Restricting himself to within 20 minutes of his studio has a practical side - Auerbach brings back the drawings, pins them to the wall and gets working on his ideas until his energy fades and “it’s impossible to go on any longer”.
Like his friends and contemporaries Leon Kossoff, Lucian Freud and RB Kitaj, Auerbach hails from a Jewish background, and like Freud was forced to flee Nazi oppression in the 1930s.
Departing Germany unaccompanied aged seven, he was lucky to find sanctuary at Bunce Court in Kent, a progressive boarding school transplanted from Germany following the rise of Hitler, that was mostly staffed by German refugees.
There his love of art was encouraged and eventually “took precedent over everything else in this life”.
Lampert speculates that losing hi parents in the Holocaust at an early age, and growing up in post war London may have influenced Auerbach’s decision to focus on the present.
“After the war he found London almost sexy - the landscape was building sites which was exciting. We had survived the war but were faced with the atom bomb and Because no-one expected to survive time was precious, you didn’t look back. That’s how Frank is, he only cares about what he is doing now not what he has done in the past.
“He lives in the immediate present, it’s all about the act of creation and solving problems by instinct and surprise.”
Lampert is delighted that Auerbach’s reputation for expressive brilliance has grown in recent years.
“He’s still not in all the big international collections but his reputation is soaring. It’s taken a long time to see the acceptance of post war art and for the British artists of his generation to penetrate, but it’s changing.”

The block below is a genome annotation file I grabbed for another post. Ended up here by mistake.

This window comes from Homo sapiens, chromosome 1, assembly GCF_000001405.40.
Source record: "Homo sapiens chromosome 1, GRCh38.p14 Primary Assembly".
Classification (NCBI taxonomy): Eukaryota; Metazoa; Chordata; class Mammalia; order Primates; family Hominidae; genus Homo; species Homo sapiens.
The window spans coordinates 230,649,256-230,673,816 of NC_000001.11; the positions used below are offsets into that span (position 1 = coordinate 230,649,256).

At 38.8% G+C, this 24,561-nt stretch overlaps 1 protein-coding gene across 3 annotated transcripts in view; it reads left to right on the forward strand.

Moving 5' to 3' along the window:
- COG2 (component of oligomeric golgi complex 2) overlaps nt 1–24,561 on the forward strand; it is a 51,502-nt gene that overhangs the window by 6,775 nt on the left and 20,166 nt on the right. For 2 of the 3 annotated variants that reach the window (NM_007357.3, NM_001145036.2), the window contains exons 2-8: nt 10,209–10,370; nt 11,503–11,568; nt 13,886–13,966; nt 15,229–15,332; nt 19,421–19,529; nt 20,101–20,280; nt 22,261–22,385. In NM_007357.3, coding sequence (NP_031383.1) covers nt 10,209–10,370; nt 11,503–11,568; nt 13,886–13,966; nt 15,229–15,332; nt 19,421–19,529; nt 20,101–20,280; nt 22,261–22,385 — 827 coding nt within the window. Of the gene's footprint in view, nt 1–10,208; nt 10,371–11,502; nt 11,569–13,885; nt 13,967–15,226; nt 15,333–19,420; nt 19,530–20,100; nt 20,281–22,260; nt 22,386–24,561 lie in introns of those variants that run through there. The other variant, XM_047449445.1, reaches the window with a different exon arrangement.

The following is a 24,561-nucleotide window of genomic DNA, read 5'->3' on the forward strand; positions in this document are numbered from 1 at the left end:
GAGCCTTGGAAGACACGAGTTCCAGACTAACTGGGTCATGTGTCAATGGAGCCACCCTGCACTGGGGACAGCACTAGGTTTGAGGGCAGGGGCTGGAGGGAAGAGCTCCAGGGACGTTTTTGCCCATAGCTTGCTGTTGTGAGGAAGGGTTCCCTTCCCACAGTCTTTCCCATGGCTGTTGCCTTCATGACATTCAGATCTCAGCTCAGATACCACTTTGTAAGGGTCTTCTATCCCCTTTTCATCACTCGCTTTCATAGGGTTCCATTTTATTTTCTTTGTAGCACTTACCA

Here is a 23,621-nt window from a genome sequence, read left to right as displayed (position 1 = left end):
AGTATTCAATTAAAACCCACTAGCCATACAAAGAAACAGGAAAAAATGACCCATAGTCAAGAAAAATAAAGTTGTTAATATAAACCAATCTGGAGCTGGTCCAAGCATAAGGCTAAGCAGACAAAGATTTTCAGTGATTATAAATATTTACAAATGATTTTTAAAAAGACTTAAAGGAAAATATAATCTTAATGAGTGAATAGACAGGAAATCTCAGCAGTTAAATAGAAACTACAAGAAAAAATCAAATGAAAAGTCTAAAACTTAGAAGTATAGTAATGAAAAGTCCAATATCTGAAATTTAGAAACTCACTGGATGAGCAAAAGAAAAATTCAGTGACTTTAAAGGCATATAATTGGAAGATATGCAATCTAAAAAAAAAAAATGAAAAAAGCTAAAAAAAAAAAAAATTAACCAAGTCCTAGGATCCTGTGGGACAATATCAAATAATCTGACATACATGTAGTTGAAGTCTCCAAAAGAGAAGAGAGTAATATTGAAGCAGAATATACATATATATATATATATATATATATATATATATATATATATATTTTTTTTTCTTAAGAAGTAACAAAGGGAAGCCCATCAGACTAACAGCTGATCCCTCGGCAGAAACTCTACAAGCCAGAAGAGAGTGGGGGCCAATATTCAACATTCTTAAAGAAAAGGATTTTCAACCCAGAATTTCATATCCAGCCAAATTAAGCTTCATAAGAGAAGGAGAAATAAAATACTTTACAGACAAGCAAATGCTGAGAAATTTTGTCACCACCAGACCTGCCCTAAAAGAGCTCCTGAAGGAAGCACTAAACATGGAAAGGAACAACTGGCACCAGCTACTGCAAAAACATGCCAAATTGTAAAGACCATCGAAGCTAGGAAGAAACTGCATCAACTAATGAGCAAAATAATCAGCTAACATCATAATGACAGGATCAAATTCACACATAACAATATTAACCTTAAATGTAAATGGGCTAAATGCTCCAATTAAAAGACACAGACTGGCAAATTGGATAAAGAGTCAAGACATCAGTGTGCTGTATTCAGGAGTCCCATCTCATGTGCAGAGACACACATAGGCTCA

For himself, Auerbach has never been interested in honours or wealth. He’s even, says Lampert, “pretty indifferent” to his own exhibitions.
“He’s had the same studio since 1954. It’s pretty cramped, his habits haven’t changed, except he takes minicabs now where previously he would have sat on a bus for an hour.
“He’s impatient, he feels time is running out and hates distractions like meeting journalists or people about the show - anything that takes him away from the studio and spending his remaining energy on painting.”
Asked recently what motivated him, Auerbach replied he was “looking forward to making a few more paintings and having an easy death”, which as Lampert points out, “seems a reasonable request.”
As for curating his retrospective, Lampert insists she can view her own portraits dispassionately.
“Sitting is so much a part of my life, I always come out in a good mood but not because my own picture has been done. If I look at a picture from 20 years ago sometimes I remember what I was thinking. People who know me can recognise gestures but when choosing pictures for the exhibition I am no more attached to those pictures than to any other sitters. He has a different relationship to each subject and you can see that different emotional engagement. Just as people themselves aren’t fixed, there is movement of time and experience.”
Frank Auerbach retrospective runs at Tate Britain from October 9.